Use existing filesystem, do not create a new one

Post here if you want to request a features that has not been implemented yet
dark_shadow
Posts: 5
Joined: Fri Jul 23, 2010 9:39 am

Use existing filesystem, do not create a new one

Post by dark_shadow » Fri Jul 23, 2010 9:49 am

First, thanks for this great piece of software. It works very well.

I have the following suggestions / requests:
  • Make it possible to skip the filesystem creation.
  • Allow the user to specify options for filesystem creation (you can save a lot of space by restricting inode count etc.).

admin
Site Admin
Posts: 550
Joined: Sat Feb 21, 2004 12:12 pm

Re: Use existing filesystem, do not create a new one

Post by admin » Tue Jul 27, 2010 11:32 am

I have no plan to let the user create the filesystem. but the second option may be quite useful. I will keep that in mind.

Bigtwin
Posts: 4
Joined: Sat Oct 23, 2010 8:03 pm

Re: Use existing filesystem, do not create a new one

Post by Bigtwin » Sat Oct 23, 2010 8:23 pm

Dear admin, in my search for a suitable ext4 partition backup tool, I found fsarchiver. After one short test, I found a behaviour, that makes the tool unusable for me, as it is now.

However, with a minor change, it would become the perfect tool for me. This change is as dark_shadow requested: skip the filesystem creation. Your reaction:I have no plan to let the user create the filesystem.

That is too bad, let me explain why that is important to me.

I want to backup all of my disks/partitions. If I mess up one file, I can only restore the entire partition. That makes me loose all of the changes to the partition, just because I want to restore one file.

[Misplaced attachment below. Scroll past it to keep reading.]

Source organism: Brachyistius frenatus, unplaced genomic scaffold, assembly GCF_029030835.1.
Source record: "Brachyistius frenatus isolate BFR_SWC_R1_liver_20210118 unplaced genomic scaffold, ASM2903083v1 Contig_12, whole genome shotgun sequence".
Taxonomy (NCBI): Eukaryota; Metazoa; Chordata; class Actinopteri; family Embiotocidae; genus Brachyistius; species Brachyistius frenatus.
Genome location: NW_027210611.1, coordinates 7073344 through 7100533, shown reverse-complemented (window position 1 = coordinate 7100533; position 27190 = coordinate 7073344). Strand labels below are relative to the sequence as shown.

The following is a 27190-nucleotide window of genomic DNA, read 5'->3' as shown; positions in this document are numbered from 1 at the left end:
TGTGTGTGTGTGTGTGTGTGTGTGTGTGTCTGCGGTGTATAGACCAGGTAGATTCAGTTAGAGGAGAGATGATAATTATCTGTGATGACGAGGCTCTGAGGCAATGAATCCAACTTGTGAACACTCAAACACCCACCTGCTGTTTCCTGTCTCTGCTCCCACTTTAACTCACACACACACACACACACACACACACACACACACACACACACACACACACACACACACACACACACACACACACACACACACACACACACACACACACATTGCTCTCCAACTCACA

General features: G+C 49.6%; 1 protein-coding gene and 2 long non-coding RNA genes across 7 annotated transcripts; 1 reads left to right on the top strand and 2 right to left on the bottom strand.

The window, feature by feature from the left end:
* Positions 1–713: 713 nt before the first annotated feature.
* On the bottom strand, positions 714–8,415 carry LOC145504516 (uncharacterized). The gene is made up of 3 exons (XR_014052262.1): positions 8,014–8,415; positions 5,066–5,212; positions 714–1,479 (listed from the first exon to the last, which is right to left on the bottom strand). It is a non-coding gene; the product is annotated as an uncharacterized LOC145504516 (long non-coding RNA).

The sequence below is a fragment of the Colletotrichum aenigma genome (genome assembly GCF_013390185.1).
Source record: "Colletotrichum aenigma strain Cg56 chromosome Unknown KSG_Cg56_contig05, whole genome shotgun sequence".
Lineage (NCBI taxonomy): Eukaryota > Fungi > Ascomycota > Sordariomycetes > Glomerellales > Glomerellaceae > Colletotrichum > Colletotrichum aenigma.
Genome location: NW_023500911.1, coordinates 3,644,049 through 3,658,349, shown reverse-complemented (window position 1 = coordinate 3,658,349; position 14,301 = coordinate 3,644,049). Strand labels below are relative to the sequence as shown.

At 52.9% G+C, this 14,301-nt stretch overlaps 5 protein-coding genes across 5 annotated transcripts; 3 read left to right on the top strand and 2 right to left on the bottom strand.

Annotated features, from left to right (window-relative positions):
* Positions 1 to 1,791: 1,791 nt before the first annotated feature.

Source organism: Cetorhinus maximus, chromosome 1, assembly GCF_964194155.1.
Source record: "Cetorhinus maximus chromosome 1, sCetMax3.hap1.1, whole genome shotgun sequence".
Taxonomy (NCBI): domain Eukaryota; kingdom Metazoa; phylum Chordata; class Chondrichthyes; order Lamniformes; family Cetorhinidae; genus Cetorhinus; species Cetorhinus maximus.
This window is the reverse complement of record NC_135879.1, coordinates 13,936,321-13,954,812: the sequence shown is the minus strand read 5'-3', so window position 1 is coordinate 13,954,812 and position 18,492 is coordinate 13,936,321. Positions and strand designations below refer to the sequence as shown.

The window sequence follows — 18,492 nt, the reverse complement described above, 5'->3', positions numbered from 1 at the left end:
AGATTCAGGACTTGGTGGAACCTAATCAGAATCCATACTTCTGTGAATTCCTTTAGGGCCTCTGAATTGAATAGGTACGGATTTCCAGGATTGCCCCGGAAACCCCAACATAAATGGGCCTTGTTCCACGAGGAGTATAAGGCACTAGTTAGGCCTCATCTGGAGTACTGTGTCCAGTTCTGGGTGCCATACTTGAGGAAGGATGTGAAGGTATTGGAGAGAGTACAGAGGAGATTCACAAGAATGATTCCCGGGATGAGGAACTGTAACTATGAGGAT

I tried to deal with this shortcomming, and restored the whole partition to another disk.
But then this disk/partition is completely ereased, because the tool creates a new filesystem. This is absolutely an unwanted situation.


I hope you can make your tool a useable tool by adding three options:
-restore a single file from a backup
-add a warning when overwriting a file/partition, in case the restore command did not contain the correct parameters

And for me the most important one:

-restore to an alternate partition, without killing that partition with a new filesystem.
And that is the original question in this topic too.

If you manage to add these options, your tool might become a real good and usable tool.

freddy77
Posts: 10
Joined: Tue Oct 19, 2010 1:20 pm

Re: Use existing filesystem, do not create a new one

Post by freddy77 » Sat Oct 23, 2010 10:38 pm

I think this tool was designed to save and restore entire partition not like a backup tool. Have you tried with savedir and restdir??

Bigtwin
Posts: 4
Joined: Sat Oct 23, 2010 8:03 pm

Re: Use existing filesystem, do not create a new one

Post by Bigtwin » Mon Oct 25, 2010 7:11 am

No, I did not try those, as I need to backup on partition level. Most backup tools do file-directory level backup's.

I have a seven disk NAS, and can not backup / + subs, as it then back's up my entire NAS. I need to backup e.g. /dev/sda1 instead of root + subs.

I think indeed backup's are made to restore a partition if a disk fails.
But more often a restore is done if one file is damaged, wrongly edited, accidently deleted and so on. So restores on file level.

This should be possilbe, or am I wrong? Even if it is via a full restore of a partition to another disk. But then the create file system command should not be executed.

freddy77
Posts: 10
Joined: Tue Oct 19, 2010 1:20 pm

Re: Use existing filesystem, do not create a new one

Post by freddy77 » Tue Oct 26, 2010 7:32 am

Point taken.
So I think it would be fine to be able to:
- save a partition with savefs
- "restoring" with restdir but limiting files restored
Does this sounds ok to you ?

Bigtwin
Posts: 4
Joined: Sat Oct 23, 2010 8:03 pm

Re: Use existing filesystem, do not create a new one